U.N. Court Orders Japan to Stop Whaling in Southern Ocean
By: Andrew Cary
The U.N.'s highest court doesn't buy Japan's claim that its whale hunt in the Southern Ocean around Australia has been carried out for scientific research purposes, and has ordered the practice halted.
The ruling was reached today by the U.N.'s International Court of Justice in a 2010 lawsuit brought by Australia accusing Japan of being in violation of a 1986 moratorium on whaling. The moratorium was issued by the International Whaling Commission, in which Japan is a member country.
The result is that Japan must stop issuing whaling permits and revoke any existing authorizations in this region.
Will this put an end to whaling in the Southern Ocean?
"The Whales Have Won" exults The Sea Shepherd Conservation Society on its website. They, along with Sea Shepherd Australia, have been fighting against Japanese whaling in the Southern Ocean and elsewhere over the past 10 years, and their adventures chronicled in our series, Whale Wars.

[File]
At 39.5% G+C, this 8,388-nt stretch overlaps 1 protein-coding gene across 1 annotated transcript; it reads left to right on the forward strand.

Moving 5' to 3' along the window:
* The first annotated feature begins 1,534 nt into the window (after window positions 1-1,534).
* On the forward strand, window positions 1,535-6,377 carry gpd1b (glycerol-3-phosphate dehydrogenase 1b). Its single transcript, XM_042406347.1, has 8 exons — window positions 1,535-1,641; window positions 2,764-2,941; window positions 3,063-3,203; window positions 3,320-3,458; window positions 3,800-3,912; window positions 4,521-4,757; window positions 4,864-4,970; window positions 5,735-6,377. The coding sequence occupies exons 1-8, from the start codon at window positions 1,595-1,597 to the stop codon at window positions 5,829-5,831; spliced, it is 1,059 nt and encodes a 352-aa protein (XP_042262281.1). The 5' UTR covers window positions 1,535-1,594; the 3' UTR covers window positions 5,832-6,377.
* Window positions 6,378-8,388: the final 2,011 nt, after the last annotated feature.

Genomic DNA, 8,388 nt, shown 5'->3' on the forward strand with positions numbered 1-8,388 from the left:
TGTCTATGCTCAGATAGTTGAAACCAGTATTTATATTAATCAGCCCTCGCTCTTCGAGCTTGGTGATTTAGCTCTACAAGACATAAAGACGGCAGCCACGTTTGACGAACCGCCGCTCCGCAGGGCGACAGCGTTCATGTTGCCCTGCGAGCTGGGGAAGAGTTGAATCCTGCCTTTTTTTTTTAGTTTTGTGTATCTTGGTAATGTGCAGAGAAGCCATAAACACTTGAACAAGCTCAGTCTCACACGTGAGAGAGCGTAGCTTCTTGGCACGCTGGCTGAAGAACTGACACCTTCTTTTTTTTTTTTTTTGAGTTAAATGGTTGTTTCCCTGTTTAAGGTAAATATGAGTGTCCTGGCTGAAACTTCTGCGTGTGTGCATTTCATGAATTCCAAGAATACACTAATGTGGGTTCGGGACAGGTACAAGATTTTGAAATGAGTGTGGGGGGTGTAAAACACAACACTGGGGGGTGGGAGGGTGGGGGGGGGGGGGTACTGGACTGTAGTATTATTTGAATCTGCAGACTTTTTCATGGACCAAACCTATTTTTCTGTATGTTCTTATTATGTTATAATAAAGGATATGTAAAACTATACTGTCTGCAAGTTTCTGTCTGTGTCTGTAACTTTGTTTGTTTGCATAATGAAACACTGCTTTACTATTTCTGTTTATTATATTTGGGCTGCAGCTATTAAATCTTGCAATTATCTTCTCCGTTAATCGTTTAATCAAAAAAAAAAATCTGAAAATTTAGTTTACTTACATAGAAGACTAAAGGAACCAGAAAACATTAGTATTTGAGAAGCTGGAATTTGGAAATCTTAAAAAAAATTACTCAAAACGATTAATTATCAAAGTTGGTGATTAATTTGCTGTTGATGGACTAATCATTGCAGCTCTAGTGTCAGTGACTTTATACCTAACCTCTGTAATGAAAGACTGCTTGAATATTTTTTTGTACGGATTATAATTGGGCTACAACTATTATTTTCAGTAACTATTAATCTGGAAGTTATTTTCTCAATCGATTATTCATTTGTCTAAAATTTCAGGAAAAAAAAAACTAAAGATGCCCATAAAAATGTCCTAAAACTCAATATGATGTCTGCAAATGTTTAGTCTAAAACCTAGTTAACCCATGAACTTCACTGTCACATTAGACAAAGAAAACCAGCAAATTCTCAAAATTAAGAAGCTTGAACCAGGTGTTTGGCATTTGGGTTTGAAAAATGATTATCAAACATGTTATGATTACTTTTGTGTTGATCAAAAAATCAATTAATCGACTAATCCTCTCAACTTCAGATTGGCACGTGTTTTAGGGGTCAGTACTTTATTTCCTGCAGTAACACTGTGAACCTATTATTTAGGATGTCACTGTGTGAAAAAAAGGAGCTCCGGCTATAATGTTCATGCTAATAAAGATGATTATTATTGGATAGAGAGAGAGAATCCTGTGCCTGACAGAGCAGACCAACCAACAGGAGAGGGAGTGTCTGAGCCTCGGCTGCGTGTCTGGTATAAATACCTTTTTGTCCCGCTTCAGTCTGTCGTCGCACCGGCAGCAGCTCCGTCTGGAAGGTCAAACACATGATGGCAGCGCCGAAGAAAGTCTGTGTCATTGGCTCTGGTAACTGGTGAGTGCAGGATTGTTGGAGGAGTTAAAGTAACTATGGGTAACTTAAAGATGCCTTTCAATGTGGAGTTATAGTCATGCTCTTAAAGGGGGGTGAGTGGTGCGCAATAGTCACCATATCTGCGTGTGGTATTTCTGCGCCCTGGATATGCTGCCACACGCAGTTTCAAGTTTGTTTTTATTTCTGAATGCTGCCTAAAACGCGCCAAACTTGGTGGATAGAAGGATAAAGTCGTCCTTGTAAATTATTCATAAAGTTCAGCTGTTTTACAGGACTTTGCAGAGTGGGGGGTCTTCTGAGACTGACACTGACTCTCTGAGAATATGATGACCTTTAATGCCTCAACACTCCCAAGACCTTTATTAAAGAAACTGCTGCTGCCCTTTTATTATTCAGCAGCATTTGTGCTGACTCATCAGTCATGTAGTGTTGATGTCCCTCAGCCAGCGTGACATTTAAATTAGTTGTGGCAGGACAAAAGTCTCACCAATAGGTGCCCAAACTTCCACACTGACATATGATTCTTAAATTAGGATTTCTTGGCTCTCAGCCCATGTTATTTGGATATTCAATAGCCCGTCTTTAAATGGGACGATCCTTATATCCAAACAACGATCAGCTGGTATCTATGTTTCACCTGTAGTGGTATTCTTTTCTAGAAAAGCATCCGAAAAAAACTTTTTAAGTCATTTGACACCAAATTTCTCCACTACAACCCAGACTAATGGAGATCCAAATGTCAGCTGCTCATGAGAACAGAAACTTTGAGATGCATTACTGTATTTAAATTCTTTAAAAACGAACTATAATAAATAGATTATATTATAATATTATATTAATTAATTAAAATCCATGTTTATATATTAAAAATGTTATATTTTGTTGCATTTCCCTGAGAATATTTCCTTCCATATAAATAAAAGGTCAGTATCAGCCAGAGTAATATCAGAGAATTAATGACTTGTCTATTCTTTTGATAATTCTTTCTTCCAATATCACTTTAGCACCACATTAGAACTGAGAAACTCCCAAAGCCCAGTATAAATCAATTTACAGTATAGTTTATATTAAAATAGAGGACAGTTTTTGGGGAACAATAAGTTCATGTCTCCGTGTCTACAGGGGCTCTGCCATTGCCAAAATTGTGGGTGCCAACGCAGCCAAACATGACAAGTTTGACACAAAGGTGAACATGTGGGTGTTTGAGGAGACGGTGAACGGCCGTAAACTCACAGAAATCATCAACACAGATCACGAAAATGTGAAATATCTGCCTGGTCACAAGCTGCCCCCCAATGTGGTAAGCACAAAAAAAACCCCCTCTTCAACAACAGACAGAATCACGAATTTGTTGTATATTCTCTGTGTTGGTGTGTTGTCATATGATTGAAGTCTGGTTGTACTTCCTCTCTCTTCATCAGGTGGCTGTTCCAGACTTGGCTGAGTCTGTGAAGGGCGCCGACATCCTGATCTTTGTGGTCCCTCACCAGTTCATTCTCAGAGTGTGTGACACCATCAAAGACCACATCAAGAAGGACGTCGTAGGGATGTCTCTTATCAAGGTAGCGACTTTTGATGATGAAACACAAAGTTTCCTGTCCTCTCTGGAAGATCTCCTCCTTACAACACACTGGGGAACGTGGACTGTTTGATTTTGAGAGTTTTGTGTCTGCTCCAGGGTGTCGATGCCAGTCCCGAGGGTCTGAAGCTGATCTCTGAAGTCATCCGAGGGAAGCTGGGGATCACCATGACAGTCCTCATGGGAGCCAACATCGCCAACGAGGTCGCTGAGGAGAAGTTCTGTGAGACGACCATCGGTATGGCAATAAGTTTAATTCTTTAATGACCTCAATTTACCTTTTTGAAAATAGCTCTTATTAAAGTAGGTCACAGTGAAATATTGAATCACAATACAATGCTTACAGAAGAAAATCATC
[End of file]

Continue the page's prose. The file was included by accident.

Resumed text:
The Sea Shepherds state in their blog post: "With today’s ruling, the ICJ has taken a fair and just stance on the right side of history by protecting the whales of the Southern Ocean Whale Sanctuary and the vital marine ecosystem of Antarctica, a decision that impacts the international community and future generations,” said Captain Alex Cornelissen of Sea Shepherd Global.
ABC News reports that Japan's Foreign Affairs Ministry spokesman Noriyuki Shikata says the country "regrets and is deeply disappointed" by the decision, but the country will abide by the ruling. It's also been previously reported that Japan may consider dropping out of the International Whaling Commission.
Japan has a second whaling effort in the Northern Pacific that is not part of this ruling.
Photo Credit: HO/Reuters/Corbis
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